More platforms than Clapham Junctiongreenspun.com : LUSENET : TimeBomb 2000 (Y2000) : One Thread
This is how one newcomers described the set up in my one of my old installations. FI use a myriad of platforms both internally and on various client sites. In my opinion this has contributed to the y2k problem, each one has to be investigated and fixed. We have various flavours of Unix, NT, Novell, Win 95, Win 3.1, OS2 etc as well as various mainframe, mid-size systems, all requiring expertise. Whats going to happen in the future, will IT go back to using a few platforms with thin clients , as once everyone used IBM.
-- Richard Dale (firstname.lastname@example.org), October 14, 1998
From an ecological perspective it's VERY dangerous if everyone standardises on the same system. If it has a weakness, an IT- terrorist might exploit it to cause a worldwide crash that might make Y2K look like a picnic. (Yet another reason to hate M$ !)
More probably what'll come out of this is a proper IT profession with legally controlled qualifications, just as a proper engineering profession developed out of a series of collapsed bridges and exploding boilers in early Victorian days.
-- Nigel Arnot (email@example.com), October 14, 1998.
When I was studying for my British Computer Society Part I and II qualifications I was constantly derided by my colleagues, can't think of (m)any words of encouragement received, except from a contractor studying for an MBA, usually at best polite condescension. The problem is that many people in IT have no qualifications therefore do not see a need for them. The derision even at management level is a method of levelling your advantage. I would say that qualifications alone do not a progammer/analyst/manager make but they can help realise a potential. You should start off with some then develop your career by a combination of experience and vocational study. Will they come out of y2k, difficult to say. Once the dust has settled people will go back to their old ways. Bridges are a tangible structure if they fail people get killed as a direct result. Mind you I once saw the room full of programmers who developed the fly by wire software for the airbus, they looked like the usual bunch of nerds, they did crash to begin with, but it was always the "pilot's fault". Who could blame a programmer who hadn't tested a particular combination of conditions. There is obviously a need to apply programming standards much more rigorously.
-- Richard Dale (firstname.lastname@example.org), October 14, 1998.
If we do see qualifications for programmers, a massive black market will emerge - and development underground to meet the demand. Also a good market for "fake IDs". There is just way too much demand.
I do agree, however, that most people developing software should not be doing so - they aren't suited for it.
-- Ray Givler (email@example.com), October 14, 1998.
I am considered a very good programmer by everyone who has seen my code - have had many compliments about readable code and proper and logical breakdown of procedures and objects etc. Can I get a job programming? No, the companies who do programming want a kid straight out of school who will take pay for 40 hrs and work at least 80. No adult will put up with such stupid abuse, and the code the kids turn out is dreadful for the most part. This is the cause of many of our software problems IMHO.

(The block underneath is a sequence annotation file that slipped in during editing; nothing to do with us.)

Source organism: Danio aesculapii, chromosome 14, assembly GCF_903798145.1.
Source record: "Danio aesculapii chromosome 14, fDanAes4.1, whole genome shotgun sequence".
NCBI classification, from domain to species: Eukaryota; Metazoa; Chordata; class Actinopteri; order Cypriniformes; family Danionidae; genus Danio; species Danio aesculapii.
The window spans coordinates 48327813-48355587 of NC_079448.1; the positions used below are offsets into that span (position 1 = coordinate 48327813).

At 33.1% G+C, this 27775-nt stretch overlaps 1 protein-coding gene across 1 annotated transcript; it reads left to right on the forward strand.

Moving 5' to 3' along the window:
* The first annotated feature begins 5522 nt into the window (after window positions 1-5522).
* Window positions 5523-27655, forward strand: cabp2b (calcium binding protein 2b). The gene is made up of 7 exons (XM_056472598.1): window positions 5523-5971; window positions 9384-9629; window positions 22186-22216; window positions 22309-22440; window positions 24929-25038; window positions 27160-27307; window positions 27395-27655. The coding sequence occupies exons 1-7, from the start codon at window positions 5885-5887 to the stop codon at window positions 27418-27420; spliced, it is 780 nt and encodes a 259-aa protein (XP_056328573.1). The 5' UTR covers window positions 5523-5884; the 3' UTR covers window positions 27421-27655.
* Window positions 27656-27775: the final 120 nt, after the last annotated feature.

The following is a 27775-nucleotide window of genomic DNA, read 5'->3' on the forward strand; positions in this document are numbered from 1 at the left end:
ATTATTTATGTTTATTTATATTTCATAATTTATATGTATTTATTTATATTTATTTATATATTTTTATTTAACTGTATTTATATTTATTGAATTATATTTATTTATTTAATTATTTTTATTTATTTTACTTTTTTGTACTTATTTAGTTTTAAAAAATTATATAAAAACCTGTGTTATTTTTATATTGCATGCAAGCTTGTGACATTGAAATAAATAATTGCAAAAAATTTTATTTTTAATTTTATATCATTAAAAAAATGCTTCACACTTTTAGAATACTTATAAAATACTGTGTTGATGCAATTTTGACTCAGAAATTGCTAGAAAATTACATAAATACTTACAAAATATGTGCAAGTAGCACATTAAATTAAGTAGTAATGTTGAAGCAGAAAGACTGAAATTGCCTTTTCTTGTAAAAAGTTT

-- Paul Davis (firstname.lastname@example.org), October 14, 1998.
Probably should be relative qualifications and specific job authorizations: like they do for designers, draftsmen, architects, engineers, surveyors. I may know how to it, but I can't legally survey your home or business and make a plot for the county courthouse records. Only a surveyor can. An architect can't sign the same drawings a structural engineer can, and a draftman isn't legally allowed to sign any drawing. No drawing can be used for constructiiion unless it has been signed, etc.
Based on your qualifications (license, training, registration status, etc.) you are a programmer, a software engineer, or a network administrator, a service rep, a consultant, or whatever.
Until they can clearly, legally and consistently define and enforce the difference between a programmer and a software engineer, the registration is meaningless. But the idea of registration is a good one.
-- Robert A. Cook, P.E. (Kennesaw, GA) (email@example.com), October 14, 1998.
Yes, you would THINK that if by some amazing miracle Y2K turns out to be of relatively short-term duration, then getting control of the dubious quality of at least new software that will be written will be a big priority. And, indeed, for years all kinds of advocates of software quality of been kicking this around. But, the reality is that under this mild Y2K problem scenario, chances are nothing will change. The DOS approach -- a "quick and Dirty Operating System" -- won't die, the immediate benefits of forgoing quality and code maintainability to get something working fast, will continue to be too tempting, in my opinion.
-- Jack (firstname.lastname@example.org), October 15, 1998.